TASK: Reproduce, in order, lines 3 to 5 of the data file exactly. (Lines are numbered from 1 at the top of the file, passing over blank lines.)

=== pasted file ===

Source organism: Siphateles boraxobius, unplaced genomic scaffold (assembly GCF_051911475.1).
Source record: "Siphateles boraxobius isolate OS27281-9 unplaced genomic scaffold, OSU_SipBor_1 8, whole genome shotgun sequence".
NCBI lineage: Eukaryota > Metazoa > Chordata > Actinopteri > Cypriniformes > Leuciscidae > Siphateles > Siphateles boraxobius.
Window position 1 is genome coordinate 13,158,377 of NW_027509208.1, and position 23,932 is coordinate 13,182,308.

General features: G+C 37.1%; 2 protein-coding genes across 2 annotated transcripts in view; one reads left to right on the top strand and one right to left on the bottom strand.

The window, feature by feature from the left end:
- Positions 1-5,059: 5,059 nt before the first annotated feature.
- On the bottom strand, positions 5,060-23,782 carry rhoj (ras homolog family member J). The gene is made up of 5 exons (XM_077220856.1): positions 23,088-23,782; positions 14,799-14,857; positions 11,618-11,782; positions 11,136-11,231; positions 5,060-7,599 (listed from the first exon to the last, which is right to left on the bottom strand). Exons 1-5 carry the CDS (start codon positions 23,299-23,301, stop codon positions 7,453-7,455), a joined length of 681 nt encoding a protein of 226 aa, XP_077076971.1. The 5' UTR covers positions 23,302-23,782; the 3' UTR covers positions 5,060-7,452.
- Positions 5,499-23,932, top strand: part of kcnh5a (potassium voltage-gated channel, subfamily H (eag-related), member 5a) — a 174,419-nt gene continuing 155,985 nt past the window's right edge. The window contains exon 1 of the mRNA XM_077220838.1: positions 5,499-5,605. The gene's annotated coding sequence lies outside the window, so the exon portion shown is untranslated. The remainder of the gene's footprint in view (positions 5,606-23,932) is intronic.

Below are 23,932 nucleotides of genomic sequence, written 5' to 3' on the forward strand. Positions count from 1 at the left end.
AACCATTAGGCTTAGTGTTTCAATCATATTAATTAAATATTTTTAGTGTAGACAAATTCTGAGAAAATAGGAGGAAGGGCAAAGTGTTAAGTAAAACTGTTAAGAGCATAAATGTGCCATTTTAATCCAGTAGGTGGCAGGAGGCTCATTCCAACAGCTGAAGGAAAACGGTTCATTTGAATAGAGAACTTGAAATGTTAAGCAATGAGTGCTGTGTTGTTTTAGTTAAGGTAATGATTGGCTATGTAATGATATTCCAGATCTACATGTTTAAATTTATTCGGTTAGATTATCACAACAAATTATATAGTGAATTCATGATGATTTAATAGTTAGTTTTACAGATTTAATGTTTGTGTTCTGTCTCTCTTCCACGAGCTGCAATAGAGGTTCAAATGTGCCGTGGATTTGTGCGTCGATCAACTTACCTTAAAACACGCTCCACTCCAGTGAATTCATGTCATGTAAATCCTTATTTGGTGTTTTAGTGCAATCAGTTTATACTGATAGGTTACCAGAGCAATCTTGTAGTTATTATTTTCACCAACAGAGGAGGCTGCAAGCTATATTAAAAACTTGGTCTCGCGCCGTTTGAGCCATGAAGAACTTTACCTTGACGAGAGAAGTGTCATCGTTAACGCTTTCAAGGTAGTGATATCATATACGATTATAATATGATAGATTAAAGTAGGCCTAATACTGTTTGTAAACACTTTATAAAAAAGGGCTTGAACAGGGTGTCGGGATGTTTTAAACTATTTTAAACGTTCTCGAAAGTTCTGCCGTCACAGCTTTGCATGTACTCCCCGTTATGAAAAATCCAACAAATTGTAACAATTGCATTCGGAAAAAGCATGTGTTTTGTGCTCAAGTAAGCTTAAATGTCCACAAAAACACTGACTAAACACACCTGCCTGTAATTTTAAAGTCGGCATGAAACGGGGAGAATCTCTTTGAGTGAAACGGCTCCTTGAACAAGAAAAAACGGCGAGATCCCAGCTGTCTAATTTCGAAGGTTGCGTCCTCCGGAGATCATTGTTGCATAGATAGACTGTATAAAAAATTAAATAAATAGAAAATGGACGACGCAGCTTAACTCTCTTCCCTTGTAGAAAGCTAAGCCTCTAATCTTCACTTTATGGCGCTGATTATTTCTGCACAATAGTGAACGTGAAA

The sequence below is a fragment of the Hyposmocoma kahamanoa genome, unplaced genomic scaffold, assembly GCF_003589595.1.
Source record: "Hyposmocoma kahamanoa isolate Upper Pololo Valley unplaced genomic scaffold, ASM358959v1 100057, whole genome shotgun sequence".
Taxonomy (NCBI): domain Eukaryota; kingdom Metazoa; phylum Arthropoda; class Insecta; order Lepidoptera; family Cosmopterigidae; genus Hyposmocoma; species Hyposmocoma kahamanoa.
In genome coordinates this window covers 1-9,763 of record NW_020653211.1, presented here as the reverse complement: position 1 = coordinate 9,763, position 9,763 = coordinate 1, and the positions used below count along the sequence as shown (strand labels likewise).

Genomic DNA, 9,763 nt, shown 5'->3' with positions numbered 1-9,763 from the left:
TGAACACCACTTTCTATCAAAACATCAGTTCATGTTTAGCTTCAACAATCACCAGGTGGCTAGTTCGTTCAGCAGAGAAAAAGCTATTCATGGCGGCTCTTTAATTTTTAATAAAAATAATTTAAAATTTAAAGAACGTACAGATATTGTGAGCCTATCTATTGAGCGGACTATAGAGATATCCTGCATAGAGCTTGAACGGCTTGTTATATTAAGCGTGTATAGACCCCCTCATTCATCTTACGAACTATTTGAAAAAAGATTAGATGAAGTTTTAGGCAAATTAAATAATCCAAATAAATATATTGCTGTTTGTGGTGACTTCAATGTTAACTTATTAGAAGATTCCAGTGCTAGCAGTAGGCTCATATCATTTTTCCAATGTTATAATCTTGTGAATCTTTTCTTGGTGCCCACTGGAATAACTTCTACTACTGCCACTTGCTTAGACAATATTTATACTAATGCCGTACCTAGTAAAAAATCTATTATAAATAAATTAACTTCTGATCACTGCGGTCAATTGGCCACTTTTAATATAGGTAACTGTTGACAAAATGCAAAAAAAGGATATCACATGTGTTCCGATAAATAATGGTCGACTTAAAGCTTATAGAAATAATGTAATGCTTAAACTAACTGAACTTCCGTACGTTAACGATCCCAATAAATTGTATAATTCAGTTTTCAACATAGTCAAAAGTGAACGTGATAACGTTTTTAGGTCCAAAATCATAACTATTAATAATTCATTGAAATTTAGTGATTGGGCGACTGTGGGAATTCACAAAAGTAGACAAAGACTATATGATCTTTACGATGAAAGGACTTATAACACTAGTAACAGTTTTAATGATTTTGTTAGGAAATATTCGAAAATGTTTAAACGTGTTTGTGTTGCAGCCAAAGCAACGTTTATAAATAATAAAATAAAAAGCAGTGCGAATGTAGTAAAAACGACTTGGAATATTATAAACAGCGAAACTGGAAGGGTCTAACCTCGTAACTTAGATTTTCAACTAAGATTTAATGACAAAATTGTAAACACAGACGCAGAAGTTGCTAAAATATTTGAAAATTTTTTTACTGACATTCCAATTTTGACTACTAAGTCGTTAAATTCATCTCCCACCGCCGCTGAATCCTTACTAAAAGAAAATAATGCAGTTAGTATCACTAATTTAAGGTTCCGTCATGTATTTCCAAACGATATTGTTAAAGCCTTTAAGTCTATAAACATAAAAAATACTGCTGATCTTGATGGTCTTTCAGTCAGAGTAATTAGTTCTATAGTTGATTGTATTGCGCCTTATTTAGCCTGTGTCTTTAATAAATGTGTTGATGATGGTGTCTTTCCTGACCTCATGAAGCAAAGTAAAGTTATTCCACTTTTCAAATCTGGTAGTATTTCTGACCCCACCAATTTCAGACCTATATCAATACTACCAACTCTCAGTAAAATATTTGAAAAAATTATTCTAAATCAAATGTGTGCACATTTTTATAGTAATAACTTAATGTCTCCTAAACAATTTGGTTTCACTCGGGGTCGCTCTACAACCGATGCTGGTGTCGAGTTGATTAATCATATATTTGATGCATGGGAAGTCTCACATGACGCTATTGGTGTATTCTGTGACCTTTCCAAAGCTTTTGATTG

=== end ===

NCBI lineage: Eukaryota > Metazoa > Chordata > Actinopteri > Cypriniformes > Leuciscidae > Siphateles > Siphateles boraxobius.
Window position 1 is genome coordinate 13,158,377 of NW_027509208.1, and position 23,932 is coordinate 13,182,308.

General features: G+C 37.1%; 2 protein-coding genes across 2 annotated transcripts in view; one reads left to right on the top strand and one right to left on the bottom strand.